Whilst placing bets in your matched betting journey, some players may have heard the term “bad each way” to describe a particular horse race. However, this is not bad for the player, but bad for the bookmaker to take each way bets on; these can be extremely valuable for the backer and can lead to some decent profits if utilised effectively. Here at OddsMonkey, we will explain why these races are described as bad, how these races can be used effectively and the ways these races bring risks to your account.

## What is a Bad Each Way Race

A bad each-way race gives the backer great odds for each way, making it an obvious choice to back or make part of your matched betting journey. An example of a bad each-way race would be the classic example of:

• 8 Horses
• 5 At Higher Odds
• 3 At Shorter Odds

With these runners, the bookmakers may offer the following odds with something like this:

• Horse A at 2.2
• Horse B at 4.5
• Horse C at 5.5
• Horse D to H at 21.0 or higher

If players back a horse each way in this race, then the place part of the bet will most likely be an arb. An arb is basically the event on which the back odds are higher than the odds available at a betting exchange.

If an each-way bet was placed on Horse C at 5.5, with each way term being one-fifth, we could calculate the odds for the win part of this bet to be 5.5, and the place part of this bet would have odds of 1.90. This will be an arb as the place market on the exchanges will place the odds closer to 1.60.

It is important to note that even with the fantastic value that these types of races offer, they come with different ratings that can be displayed. Anything with a rating over 100% is considered to be an arb, which means profits can be locked in if a lay bet is placed. However, these can be flagged on your account and can lead to some risks. Here at OddsMonkey, we have tools such as the Arbitrage Calculator, which can be handy when there are discrepancies in odds from different bookmakers.

## How To Use Bad Each Way Races

As it is clear to see, these bad each way races and offers can be extremely valuable as the odds are boosted compared to others; it is important to understand how each way bets work first of all to ensure sustainable play. Each way, bets allow for players to place a bet on the winner of the race and for the horse to place; these places can change depending on how many horses are in the race. For these bets to be placed, the stake you originally placed, half of the stake, will go on the horse to win, meaning if a user places a £5 bet each way, it will come to £10 in total. For players wanting to learn more about horse racing, check out our horse racing guide here at OddsMonkey.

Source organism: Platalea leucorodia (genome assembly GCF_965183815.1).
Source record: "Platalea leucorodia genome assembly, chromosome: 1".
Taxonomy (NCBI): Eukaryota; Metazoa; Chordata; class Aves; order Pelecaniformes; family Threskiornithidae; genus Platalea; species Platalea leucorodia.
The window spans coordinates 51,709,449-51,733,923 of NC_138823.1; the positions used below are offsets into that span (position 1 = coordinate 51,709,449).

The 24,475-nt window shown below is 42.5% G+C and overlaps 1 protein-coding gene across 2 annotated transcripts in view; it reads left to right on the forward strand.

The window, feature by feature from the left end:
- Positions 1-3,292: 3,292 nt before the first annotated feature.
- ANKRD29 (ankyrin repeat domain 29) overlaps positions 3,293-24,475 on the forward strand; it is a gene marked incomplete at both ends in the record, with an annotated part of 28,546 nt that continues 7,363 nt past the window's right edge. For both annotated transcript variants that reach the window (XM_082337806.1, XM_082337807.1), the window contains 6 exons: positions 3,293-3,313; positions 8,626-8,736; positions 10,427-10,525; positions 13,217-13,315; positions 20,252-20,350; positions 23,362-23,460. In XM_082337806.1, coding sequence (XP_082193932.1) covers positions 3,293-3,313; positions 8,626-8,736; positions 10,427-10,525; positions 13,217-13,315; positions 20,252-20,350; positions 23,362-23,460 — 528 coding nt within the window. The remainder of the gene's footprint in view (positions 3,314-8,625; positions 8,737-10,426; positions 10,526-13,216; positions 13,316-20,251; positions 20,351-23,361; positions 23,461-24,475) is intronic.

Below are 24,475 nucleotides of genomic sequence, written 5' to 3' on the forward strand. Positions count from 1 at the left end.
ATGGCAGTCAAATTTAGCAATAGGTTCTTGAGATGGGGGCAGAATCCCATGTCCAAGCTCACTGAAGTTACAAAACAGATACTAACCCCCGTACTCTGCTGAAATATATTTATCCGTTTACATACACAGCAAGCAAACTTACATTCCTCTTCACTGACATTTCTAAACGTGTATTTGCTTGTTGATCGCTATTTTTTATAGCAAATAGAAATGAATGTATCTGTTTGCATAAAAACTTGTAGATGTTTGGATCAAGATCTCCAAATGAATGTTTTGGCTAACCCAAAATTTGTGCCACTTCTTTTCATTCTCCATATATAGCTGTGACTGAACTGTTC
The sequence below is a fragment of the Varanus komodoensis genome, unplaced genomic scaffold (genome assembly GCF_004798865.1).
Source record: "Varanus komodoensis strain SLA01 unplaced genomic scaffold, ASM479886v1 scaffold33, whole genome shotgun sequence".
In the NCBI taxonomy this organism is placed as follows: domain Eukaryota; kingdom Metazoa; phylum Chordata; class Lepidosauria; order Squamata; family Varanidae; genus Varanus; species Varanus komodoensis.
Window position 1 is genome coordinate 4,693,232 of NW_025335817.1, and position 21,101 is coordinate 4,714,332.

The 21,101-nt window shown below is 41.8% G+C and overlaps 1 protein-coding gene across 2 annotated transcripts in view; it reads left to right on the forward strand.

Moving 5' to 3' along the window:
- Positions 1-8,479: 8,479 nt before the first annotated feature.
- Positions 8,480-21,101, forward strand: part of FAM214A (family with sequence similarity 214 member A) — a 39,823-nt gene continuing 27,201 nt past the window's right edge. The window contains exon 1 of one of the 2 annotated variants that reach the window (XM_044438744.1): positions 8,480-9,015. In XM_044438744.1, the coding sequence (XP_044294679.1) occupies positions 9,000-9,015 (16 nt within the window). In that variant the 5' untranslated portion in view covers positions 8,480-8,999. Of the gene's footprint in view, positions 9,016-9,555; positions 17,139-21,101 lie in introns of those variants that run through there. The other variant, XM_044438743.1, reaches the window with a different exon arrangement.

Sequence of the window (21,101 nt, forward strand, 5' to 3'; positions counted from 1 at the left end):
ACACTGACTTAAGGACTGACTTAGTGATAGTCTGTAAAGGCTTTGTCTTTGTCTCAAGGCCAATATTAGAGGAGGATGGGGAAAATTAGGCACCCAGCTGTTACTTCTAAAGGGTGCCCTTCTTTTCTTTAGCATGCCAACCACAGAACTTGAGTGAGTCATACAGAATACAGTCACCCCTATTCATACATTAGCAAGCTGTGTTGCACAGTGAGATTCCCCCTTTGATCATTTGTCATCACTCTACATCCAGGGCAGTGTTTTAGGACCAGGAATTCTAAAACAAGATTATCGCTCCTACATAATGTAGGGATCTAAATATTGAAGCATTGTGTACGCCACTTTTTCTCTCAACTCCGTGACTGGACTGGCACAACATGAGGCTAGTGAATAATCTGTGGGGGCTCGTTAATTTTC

If these bad each way races are found, a small arb can sometimes be fine. However, these can not be good for your bookie accounts and can lead to accounts being gubbed if these are betted on regularly. If your account is gubbed, this means bets can still be placed, yet players are not able to take part in any special promotions or offers, which would not be good for matched bettors! To make the most of your matched betting journey, check out our matched betting blog for a bunch of content to help you through the world of matched betting!

These bad each way races link to matched betting as these enhanced odds can be handy to matched bettors as the enhanced odds present more opportunities for someone to place a lay bet. If done correctly with our matched betting calculator, this could lock in a profit with precise mathematics and a correct strategy which can allow for a return no matter the outcome.

As bad each way races link well to matched betting, it might be useful for users to check out our horse racing matched betting guide, which also features some useful tips for players to check out and use throughout their matched betting journey!

#### James OddsMonkey

James' background in IT support and matched betting knowledge is how he's ended up at OddsMonkey updating offer, answering tickets and generally being super helpful.

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